Dot, having recently retired after 46 years in nursing, has similar concerns.

Dot Austin

“I cannot stand by and tell my children that I did nothing to stop the mass extinction of human and animal species,” Dot says. “This threat is real and immediate, and we have to do our best to make this issue this election's major concern – because it cannot wait another term.”

Both were drawn to join Extinction Rebellion by the group's focus on climate change and its kaupapa of nonviolent civil disobedience.

As the roadshow travels the country, it will focus on giving local voters feedback about where various parliamentary candidates stand on the issues of the climate and ecological emergency. The roadshow will also be promoting a sustainable economic recovery from Covid-19, as well as the need to institute a Citizens' Assembly that honours the unique knowledge and role of Māori as tangata whenua through meaningful partnership, to give the NZ public a voice in responding to the climate emergency.

The South Island Roadshow crew will start from Bluff at the same time (September 14). Their rendezvous in Wellington will coincide with an International Day of Action on climate change.

Climate Roadshow ready to go - South Island Crew Bios.

Extinction Rebellion (XR) activist Andrew Sutherland and Aotearoa Climate Emergency founding member Phil Saxby are joining forces to form the South Island contingent of the XR Election Roadshow for Climate.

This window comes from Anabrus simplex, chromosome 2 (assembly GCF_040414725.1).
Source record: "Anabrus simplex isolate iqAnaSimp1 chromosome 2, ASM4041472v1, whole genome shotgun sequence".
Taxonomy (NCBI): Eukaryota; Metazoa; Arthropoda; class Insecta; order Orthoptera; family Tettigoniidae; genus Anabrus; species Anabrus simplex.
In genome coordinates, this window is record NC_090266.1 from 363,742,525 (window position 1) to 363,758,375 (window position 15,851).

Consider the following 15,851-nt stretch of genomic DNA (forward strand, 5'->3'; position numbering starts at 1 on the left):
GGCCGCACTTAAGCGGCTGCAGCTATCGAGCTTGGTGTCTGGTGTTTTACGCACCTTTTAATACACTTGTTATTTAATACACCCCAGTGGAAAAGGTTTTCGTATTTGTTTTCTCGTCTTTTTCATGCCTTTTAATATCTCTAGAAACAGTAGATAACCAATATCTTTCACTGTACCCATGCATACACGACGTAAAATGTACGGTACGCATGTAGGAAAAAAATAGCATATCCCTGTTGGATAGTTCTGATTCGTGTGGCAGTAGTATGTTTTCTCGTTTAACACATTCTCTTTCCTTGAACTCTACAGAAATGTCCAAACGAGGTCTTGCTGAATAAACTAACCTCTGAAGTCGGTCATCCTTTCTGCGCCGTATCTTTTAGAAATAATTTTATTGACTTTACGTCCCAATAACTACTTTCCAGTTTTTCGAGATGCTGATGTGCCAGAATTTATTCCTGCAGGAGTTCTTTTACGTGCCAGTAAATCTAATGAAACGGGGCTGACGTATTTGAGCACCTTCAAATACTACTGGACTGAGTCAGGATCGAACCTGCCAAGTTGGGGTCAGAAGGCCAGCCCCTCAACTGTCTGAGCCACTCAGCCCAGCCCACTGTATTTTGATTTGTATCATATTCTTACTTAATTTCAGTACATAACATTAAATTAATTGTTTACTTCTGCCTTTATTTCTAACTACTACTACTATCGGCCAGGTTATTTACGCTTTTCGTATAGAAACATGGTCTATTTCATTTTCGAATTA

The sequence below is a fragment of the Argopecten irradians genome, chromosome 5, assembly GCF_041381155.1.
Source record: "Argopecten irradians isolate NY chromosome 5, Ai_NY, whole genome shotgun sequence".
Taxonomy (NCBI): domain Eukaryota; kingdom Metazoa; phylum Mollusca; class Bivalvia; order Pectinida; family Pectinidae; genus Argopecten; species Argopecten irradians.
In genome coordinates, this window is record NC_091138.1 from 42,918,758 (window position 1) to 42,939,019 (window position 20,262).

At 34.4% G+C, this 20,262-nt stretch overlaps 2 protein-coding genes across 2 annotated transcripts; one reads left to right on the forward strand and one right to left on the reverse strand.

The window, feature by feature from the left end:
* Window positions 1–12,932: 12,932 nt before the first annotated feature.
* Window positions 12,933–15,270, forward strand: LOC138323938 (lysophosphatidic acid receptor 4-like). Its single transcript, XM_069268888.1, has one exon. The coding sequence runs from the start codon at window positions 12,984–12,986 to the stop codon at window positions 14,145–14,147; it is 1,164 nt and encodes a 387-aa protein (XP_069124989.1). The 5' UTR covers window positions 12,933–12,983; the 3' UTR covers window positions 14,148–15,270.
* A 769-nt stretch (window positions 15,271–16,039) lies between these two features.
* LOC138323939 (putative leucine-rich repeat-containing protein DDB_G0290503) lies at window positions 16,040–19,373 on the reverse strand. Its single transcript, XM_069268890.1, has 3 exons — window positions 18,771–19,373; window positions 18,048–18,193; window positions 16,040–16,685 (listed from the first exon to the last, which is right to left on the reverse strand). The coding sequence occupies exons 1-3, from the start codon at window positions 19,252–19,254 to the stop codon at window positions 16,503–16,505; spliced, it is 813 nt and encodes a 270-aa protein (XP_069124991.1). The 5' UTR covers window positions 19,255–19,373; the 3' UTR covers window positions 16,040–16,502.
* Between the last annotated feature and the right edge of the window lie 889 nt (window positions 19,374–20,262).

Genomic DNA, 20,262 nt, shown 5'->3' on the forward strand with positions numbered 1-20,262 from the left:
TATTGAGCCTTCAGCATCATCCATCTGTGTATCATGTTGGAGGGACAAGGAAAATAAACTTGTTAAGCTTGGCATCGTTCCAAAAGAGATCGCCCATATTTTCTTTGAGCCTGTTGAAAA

Andrew and Phil will start their 11-day journey from Bluff on Monday 14 September, and wind their way up the South Island (Te Wai Pounamu) via most of the main centres to arrive in Wellington on Friday 25 September, where they'll link up with their counterparts from the North Island outside Parliament.

As a lifelong environmental activist and father of three, Andrew believes that the climate emergency is the most important issue that humanity currently faces.

Andrew Sutherland

“I’ve spent most of my life trying to make a positive difference to the environment – everything from starting a Greenpeace branch to recycling initiatives,” says Andrew. “But everything that I’ve worked for will pale into insignificance if we don’t start acting with real urgency on climate change.”

Phil, who has worked for many years in the health sector and was one of the founders of the Electoral Reform Coalition, has similar concerns.

Phil Saxby with Meris

“We have known about global warming for decades, but most countries have not been willing to redirect their economies into a sustainable, low-carbon future,” says Phil. “We can’t change the world, but we can set a good example in the South Pacific by decarbonising our economy as fast as practicable. It won’t be easy unless we can foster a general public consensus on climate policy – for example, by holding a Citizens’ Assembly on climate, as France has done this year.”

As the roadshow travels the country, it will focus on giving local voters feedback on where various parliamentary candidates stand on the issues of the climate and ecological emergency. The roadshow will also be promoting a sustainable economic recovery from Covid-19, as well as the need to institute a Citizens' Assembly that honours the unique knowledge and role of Māori as tangata whenua through meaningful partnership, to give the NZ public a voice in responding to the climate emergency.

The North Island Roadshow crew will start from Cape Reinga at the same time (September 14). Their rendezvous in Wellington will coincide with an International Day of Action on climate change.